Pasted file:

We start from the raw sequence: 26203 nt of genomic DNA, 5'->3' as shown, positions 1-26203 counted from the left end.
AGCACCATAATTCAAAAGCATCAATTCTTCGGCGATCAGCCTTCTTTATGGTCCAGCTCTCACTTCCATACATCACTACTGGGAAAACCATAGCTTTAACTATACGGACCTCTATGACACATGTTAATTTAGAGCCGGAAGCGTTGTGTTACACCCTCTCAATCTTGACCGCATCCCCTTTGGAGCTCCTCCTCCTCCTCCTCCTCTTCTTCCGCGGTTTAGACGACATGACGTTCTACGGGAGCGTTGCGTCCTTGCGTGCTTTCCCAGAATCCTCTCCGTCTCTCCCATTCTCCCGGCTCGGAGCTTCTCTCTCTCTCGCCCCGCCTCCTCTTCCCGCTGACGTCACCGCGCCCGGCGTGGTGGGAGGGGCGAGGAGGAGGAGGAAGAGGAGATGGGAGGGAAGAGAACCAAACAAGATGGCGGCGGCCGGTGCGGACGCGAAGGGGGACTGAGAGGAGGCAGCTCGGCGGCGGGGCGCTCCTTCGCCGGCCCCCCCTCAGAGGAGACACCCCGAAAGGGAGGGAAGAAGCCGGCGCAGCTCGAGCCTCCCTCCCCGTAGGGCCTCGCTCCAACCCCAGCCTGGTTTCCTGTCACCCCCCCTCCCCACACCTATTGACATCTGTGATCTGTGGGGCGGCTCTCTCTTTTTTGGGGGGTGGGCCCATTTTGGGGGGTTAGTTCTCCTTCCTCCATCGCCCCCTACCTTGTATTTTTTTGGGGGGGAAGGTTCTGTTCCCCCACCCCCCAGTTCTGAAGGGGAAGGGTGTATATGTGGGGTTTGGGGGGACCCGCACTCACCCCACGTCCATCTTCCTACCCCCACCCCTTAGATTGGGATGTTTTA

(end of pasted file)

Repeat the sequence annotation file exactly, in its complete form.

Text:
We start from the raw sequence: 26203 nt of genomic DNA, 5'->3' as shown, positions 1-26203 counted from the left end.
AGCACCATAATTCAAAAGCATCAATTCTTCGGCGATCAGCCTTCTTTATGGTCCAGCTCTCACTTCCATACATCACTACTGGGAAAACCATAGCTTTAACTATACGGACCTCTATGACACATGTTAATTTAGAGCCGGAAGCGTTGTGTTACACCCTCTCAATCTTGACCGCATCCCCTTTGGAGCTCCTCCTCCTCCTCCTCCTCTTCTTCCGCGGTTTAGACGACATGACGTTCTACGGGAGCGTTGCGTCCTTGCGTGCTTTCCCAGAATCCTCTCCGTCTCTCCCATTCTCCCGGCTCGGAGCTTCTCTCTCTCTCGCCCCGCCTCCTCTTCCCGCTGACGTCACCGCGCCCGGCGTGGTGGGAGGGGCGAGGAGGAGGAGGAAGAGGAGATGGGAGGGAAGAGAACCAAACAAGATGGCGGCGGCCGGTGCGGACGCGAAGGGGGACTGAGAGGAGGCAGCTCGGCGGCGGGGCGCTCCTTCGCCGGCCCCCCCTCAGAGGAGACACCCCGAAAGGGAGGGAAGAAGCCGGCGCAGCTCGAGCCTCCCTCCCCGTAGGGCCTCGCTCCAACCCCAGCCTGGTTTCCTGTCACCCCCCCTCCCCACACCTATTGACATCTGTGATCTGTGGGGCGGCTCTCTCTTTTTTGGGGGGTGGGCCCATTTTGGGGGGTTAGTTCTCCTTCCTCCATCGCCCCCTACCTTGTATTTTTTTGGGGGGGAAGGTTCTGTTCCCCCACCCCCCAGTTCTGAAGGGGAAGGGTGTATATGTGGGGTTTGGGGGGACCCGCACTCACCCCACGTCCATCTTCCTACCCCCACCCCTTAGATTGGGATGTTTTA